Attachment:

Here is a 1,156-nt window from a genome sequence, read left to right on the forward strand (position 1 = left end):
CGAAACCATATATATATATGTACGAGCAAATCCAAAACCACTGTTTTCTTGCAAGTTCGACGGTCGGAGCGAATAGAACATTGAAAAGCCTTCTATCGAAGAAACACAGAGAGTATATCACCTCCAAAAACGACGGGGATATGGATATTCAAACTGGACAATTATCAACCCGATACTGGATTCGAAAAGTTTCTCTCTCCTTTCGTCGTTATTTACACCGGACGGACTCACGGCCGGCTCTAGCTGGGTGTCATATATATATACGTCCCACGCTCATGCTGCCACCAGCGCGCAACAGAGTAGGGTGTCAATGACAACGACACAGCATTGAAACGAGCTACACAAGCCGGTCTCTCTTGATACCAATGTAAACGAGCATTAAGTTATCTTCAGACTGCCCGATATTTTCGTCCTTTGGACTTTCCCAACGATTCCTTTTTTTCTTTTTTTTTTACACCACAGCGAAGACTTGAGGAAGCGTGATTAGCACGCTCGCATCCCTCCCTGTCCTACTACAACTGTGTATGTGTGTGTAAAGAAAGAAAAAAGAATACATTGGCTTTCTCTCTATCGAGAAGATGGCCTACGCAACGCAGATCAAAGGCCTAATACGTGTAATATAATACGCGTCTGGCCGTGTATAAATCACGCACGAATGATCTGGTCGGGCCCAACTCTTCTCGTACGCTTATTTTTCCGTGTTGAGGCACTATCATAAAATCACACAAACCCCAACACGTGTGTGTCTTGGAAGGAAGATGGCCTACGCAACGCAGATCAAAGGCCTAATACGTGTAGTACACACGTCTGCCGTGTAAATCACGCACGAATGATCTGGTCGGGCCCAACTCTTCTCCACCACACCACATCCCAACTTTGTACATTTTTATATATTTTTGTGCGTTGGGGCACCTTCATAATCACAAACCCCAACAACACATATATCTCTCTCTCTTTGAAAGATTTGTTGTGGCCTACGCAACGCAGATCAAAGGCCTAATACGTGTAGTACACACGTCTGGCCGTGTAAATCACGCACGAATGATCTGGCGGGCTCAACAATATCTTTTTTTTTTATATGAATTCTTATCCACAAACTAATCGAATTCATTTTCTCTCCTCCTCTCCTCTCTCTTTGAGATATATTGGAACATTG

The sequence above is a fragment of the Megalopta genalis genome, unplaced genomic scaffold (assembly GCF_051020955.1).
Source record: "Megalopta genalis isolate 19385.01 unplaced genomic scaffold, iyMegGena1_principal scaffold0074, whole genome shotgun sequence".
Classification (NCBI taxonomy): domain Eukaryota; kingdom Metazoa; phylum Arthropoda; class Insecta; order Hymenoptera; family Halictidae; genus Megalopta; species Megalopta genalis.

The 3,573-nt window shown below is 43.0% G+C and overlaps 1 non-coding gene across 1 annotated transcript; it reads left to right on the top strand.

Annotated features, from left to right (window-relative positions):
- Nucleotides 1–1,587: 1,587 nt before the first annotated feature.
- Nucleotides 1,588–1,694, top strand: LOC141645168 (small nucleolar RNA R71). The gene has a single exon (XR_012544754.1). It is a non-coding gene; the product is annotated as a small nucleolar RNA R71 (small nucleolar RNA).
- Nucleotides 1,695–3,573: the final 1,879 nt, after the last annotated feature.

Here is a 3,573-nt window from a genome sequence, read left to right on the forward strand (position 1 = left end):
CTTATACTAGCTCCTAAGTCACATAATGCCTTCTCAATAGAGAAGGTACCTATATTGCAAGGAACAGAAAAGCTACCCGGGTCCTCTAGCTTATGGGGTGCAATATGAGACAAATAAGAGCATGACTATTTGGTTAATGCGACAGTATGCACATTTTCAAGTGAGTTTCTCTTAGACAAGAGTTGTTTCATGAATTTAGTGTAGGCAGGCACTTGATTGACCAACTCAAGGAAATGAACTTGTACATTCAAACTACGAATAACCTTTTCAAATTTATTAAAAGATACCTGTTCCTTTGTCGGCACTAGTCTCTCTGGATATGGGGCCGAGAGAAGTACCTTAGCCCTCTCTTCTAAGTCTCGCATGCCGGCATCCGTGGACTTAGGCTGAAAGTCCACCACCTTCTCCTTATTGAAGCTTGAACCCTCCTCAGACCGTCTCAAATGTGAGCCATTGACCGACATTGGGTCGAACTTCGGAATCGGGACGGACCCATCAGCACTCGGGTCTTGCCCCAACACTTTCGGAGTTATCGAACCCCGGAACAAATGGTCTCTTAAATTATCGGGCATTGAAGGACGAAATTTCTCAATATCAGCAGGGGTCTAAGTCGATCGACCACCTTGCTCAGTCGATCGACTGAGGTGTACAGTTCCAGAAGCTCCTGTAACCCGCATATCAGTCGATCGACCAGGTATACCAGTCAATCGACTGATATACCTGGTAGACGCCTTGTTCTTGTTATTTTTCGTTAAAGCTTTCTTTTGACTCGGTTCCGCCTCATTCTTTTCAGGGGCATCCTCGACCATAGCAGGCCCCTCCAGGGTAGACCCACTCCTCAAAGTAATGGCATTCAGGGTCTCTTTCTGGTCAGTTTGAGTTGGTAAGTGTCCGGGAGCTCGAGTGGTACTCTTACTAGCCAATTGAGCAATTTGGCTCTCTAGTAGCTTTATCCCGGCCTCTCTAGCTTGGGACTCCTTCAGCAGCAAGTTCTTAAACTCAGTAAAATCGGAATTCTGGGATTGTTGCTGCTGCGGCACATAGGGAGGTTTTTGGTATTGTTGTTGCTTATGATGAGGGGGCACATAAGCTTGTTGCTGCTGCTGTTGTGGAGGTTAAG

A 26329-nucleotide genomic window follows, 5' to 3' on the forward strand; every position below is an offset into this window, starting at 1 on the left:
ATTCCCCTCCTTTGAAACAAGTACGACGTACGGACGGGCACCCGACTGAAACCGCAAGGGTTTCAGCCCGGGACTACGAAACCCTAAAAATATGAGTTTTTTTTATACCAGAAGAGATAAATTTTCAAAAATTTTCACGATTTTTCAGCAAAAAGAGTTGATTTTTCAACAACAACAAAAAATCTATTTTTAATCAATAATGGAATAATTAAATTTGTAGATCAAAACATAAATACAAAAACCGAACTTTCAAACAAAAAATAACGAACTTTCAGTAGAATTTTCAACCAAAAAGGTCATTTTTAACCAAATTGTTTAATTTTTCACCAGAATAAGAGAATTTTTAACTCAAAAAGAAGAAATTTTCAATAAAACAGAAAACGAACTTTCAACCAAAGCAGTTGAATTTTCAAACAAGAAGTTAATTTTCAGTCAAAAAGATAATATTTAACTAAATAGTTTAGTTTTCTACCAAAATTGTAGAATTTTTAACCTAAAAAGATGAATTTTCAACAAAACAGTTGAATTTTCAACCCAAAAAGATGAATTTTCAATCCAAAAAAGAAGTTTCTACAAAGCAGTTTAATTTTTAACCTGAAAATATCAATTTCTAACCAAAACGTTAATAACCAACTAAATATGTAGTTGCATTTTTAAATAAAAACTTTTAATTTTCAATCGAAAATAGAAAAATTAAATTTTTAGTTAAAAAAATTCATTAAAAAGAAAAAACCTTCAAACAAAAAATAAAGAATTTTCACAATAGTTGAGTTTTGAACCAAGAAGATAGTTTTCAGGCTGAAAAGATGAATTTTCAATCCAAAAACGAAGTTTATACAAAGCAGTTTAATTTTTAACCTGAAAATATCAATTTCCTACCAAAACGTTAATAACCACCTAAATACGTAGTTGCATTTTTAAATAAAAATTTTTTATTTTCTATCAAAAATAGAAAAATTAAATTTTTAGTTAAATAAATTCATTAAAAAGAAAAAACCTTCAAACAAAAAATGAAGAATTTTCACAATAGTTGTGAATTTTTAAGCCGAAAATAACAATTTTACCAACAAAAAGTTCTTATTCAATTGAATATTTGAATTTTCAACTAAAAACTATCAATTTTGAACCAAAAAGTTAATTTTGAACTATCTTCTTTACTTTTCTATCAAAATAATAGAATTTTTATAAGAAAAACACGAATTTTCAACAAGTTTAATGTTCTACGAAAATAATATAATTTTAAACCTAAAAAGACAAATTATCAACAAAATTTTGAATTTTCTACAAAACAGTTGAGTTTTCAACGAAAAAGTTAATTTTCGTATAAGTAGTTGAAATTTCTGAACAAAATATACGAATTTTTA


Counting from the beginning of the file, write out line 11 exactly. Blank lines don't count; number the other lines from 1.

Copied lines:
Here is a 3,573-nt window from a genome sequence, read left to right on the forward strand (position 1 = left end):